اثرات نشخوار فکری متمرکز بر خود بر روی خودقضاوتی جهانی منفی در افسردگی
|کد مقاله||سال انتشار||مقاله انگلیسی||ترجمه فارسی||تعداد کلمات|
|31336||2005||9 صفحه PDF||سفارش دهید||محاسبه نشده|
Publisher : Elsevier - Science Direct (الزویر - ساینس دایرکت)
Journal : Behaviour Research and Therapy, Volume 43, Issue 12, December 2005, Pages 1673–1681
Previous research in dysphoric participants has found that compared with distraction, rumination inductions are associated with increased levels of cognitive distortions and overgeneral autobiographical memories. Watkins and Teasdale ((2001) Journal of Abnormal Psychology, 110, 353–357) investigated which component of rumination was responsible for this effect in overgeneral memory, and found two distinct modes of ruminative self-focus, with analytical, evaluative self-focus maintaining overgeneral memory, whereas self-focus low in analytical thinking reduced overgeneral memory. The present study compared the effects of these two distinct forms of self-focused rumination with another measure of overgeneral thinking—global negative self-judgements. Thirty depressed participants and thirty never-depressed participants were randomly allocated to ‘analytic’ (high analysis) or ‘experiential’ (low analysis) self-focused manipulations. As predicted, in depressed participants, the analytical self-focus condition increased ratings of the self as worthless and incompetent pre- to post-manipulation, whereas the experiential self-focus condition resulted in no significant change in such judgements. The results are consistent with the hypothesis that an analytical mode of self-focused rumination may be particularly maladaptive in depression.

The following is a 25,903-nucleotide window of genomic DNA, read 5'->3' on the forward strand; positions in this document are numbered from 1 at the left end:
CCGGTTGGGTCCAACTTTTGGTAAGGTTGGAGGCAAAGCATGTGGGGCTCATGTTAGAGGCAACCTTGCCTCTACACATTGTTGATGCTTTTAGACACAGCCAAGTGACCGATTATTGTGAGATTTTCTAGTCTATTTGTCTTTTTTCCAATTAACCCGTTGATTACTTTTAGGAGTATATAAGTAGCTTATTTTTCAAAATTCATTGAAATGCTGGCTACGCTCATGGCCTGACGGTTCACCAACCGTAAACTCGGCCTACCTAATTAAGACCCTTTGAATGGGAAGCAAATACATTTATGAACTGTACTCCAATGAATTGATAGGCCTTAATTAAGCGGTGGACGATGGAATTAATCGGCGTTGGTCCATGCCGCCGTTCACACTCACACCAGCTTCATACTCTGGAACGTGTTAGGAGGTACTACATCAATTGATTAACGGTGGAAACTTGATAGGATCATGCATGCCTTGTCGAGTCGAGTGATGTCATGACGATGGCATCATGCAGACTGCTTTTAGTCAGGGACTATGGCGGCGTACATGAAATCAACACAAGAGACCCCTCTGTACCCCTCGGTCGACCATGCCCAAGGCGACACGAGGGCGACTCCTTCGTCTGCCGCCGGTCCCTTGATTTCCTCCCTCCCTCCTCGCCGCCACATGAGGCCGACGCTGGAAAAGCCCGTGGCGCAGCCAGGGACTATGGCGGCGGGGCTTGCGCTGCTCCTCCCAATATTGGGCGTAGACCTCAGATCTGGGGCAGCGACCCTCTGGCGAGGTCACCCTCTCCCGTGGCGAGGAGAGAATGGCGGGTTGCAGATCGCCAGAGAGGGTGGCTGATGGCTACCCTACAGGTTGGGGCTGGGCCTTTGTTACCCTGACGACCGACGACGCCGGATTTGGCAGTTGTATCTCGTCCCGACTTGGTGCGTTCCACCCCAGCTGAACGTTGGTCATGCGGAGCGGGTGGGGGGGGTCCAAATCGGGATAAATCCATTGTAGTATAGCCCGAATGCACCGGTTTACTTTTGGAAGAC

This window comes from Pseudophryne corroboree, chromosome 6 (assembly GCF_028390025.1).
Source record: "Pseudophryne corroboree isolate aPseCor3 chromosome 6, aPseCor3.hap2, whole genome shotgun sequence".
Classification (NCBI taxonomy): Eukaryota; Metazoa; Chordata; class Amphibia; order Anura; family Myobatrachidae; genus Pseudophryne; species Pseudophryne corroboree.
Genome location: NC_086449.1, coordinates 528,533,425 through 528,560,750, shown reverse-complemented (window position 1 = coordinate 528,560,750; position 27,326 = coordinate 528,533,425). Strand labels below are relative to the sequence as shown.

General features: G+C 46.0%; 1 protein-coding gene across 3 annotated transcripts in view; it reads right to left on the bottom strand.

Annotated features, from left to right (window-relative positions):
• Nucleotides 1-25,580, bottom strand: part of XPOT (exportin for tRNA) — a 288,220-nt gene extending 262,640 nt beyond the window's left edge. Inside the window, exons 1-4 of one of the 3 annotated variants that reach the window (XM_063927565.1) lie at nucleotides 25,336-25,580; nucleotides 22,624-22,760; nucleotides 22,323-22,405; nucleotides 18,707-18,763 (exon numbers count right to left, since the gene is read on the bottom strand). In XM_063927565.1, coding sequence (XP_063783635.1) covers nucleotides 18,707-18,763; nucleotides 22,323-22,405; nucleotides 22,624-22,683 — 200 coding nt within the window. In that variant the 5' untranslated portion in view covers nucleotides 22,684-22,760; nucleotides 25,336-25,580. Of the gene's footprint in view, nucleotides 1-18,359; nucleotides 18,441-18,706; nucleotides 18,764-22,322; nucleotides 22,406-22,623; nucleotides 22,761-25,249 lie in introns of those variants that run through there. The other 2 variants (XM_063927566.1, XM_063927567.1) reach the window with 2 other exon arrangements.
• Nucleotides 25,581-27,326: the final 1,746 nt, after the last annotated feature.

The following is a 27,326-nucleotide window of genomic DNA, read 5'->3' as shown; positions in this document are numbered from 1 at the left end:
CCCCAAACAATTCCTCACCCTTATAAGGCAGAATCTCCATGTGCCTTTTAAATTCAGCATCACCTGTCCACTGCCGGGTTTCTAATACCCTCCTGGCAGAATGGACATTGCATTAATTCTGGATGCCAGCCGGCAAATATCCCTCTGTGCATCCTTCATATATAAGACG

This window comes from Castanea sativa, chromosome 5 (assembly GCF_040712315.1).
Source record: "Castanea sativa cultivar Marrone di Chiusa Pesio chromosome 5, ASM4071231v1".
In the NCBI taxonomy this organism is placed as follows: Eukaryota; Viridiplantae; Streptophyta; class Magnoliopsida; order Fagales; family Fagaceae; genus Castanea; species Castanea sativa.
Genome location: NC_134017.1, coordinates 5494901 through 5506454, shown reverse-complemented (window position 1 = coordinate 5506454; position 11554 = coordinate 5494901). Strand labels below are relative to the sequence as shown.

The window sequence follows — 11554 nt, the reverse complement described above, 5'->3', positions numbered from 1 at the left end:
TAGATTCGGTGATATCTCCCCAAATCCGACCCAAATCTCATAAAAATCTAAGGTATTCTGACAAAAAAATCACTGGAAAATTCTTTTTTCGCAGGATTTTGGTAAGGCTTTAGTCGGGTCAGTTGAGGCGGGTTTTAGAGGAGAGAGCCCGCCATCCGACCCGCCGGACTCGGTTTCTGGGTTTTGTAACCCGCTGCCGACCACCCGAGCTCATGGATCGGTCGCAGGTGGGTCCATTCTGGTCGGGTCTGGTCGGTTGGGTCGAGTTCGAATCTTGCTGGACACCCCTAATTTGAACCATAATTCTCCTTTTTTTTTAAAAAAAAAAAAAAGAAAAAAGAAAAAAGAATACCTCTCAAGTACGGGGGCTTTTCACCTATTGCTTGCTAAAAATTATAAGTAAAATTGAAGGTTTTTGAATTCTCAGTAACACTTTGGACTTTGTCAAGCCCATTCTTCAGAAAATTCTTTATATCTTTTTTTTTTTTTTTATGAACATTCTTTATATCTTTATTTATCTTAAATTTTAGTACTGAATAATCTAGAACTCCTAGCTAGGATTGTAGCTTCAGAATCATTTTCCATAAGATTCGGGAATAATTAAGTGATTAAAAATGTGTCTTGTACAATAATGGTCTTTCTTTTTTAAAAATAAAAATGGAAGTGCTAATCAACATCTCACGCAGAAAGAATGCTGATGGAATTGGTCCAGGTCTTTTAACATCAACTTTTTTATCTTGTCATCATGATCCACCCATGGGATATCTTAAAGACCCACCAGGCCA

Increasing evidence suggests that rumination plays a role in the maintenance of depression (e.g. Nolen-Hoeksema & Morrow, 1991; Nolen-Hoeksema, 2000). Experimental studies have found that in dysphoric participants, compared to distraction, rumination increases depressed mood, cognitive distortions and overgeneral autobiographical memories, and impairs problem-solving skills (e.g. Lyubomirsky & Nolen-Hoeksema, 1995; Watkins, Teasdale, & Williams, 2000). More recent evidence suggests that there may be a number of distinct modes of self-focused attention within ruminative self-focus, each of which has distinct functional properties (e.g. McFarland & Buehler, 1998; Treynor, Gonzalez, & Nolen-Hoeksema, 2003). Teasdale (1999) hypothesised that analytical self-focus, defined as thinking analytically “about” oneself and one's symptoms, and experiential self-focus, defined as focusing on the direct experience of one's thoughts, feelings and sensations in the present moment, are functionally distinct forms of self-attention, with the former maladaptive and the latter adaptive in depression. Consistent with this hypothesis, Watkins & Teasdale (2001) and Watkins & Teasdale (2004) found in depressed patients that analytical self-focus maintains overgeneral memory, whilst experiential self-focus reduces overgeneral memory. The degree of overgeneral memory (i.e., recall of categoric memories summarising repeated events such as “I am always making mistakes”) provides an index of whether each thinking style is adaptive, since it is elevated in depressed patients and predicts the course of depressive symptoms, independent of the initial level of depression (e.g. Brittlebank, Scott, Williams, & Ferrier, 1993; Mackinger, Loschin, & Leibetseder, 2000). The categoric nature of overgeneral memory overlaps with other forms of overgeneral thinking found in depression such as global negative self-judgements (e.g. I am unlovable) and overgeneralisations (e.g. “Because I felt uncomfortable at that meeting, I’m no good at this job”), which also predict future depressive symptoms (Carver, 1988; Dent & Teasdale, 1988). Categoric memories can contribute to overgeneralisations and global judgements when they involve self-evaluations (e.g. “always making mistakes”), although categoric memories are distinct from these phenomena, as some memories do not involve self-evaluations (e.g. “playing football every Sunday”). Given these similarities and theoretical links between overgeneral thinking and rumination (e.g. Teasdale, 1999; Wood & Dodgson, 1996), we hypothesised that other types of overgeneral thinking would also be differentially affected by experiential versus analytical self-focus. Thus, the aim of the present study was to investigate whether the mode of processing during self-focus influences global negative self-judgements. Consistent with Teasdale's (1999) hypothesis that in depression analytical self-focus is maladaptive, whilst experiential self-focus is adaptive, we predicted that inducing depressed participants to think in an analytical and evaluative way about their symptoms would produce more negative global self-judgements than inducing them to experience their symptoms in a non-analytical way. As previous studies have found that these manipulations only have differential effects in vulnerable groups (Watkins & Teasdale, 2004), we expected no differential effect of processing style on overgeneral thinking in non-depressed participants.